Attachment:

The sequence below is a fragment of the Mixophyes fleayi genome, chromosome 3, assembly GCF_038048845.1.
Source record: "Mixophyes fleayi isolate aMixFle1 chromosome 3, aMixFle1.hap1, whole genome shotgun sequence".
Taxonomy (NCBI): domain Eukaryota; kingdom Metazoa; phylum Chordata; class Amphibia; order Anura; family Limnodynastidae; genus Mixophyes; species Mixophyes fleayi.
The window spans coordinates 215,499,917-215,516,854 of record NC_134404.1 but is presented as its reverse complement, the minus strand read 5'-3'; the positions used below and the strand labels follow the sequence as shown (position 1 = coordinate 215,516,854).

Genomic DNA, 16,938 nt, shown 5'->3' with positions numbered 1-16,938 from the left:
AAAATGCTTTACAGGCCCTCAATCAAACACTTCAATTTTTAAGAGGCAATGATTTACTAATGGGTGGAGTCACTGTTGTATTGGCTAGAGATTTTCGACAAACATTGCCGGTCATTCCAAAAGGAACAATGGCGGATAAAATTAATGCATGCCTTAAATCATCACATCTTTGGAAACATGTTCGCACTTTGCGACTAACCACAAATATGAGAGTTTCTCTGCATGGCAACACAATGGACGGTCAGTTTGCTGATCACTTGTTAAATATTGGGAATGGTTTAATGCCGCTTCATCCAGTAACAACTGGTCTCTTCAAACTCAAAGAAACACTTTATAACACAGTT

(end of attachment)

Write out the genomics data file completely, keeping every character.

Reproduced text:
The sequence below is a fragment of the Mixophyes fleayi genome, chromosome 3, assembly GCF_038048845.1.
Source record: "Mixophyes fleayi isolate aMixFle1 chromosome 3, aMixFle1.hap1, whole genome shotgun sequence".
Taxonomy (NCBI): domain Eukaryota; kingdom Metazoa; phylum Chordata; class Amphibia; order Anura; family Limnodynastidae; genus Mixophyes; species Mixophyes fleayi.
The window spans coordinates 215,499,917-215,516,854 of record NC_134404.1 but is presented as its reverse complement, the minus strand read 5'-3'; the positions used below and the strand labels follow the sequence as shown (position 1 = coordinate 215,516,854).

Genomic DNA, 16,938 nt, shown 5'->3' with positions numbered 1-16,938 from the left:
AAAATGCTTTACAGGCCCTCAATCAAACACTTCAATTTTTAAGAGGCAATGATTTACTAATGGGTGGAGTCACTGTTGTATTGGCTAGAGATTTTCGACAAACATTGCCGGTCATTCCAAAAGGAACAATGGCGGATAAAATTAATGCATGCCTTAAATCATCACATCTTTGGAAACATGTTCGCACTTTGCGACTAACCACAAATATGAGAGTTTCTCTGCATGGCAACACAATGGACGGTCAGTTTGCTGATCACTTGTTAAATATTGGGAATGGTTTAATGCCGCTTCATCCAGTAACAACTGGTCTCTTCAAACTCAAAGAAACACTTTATAACACAGTT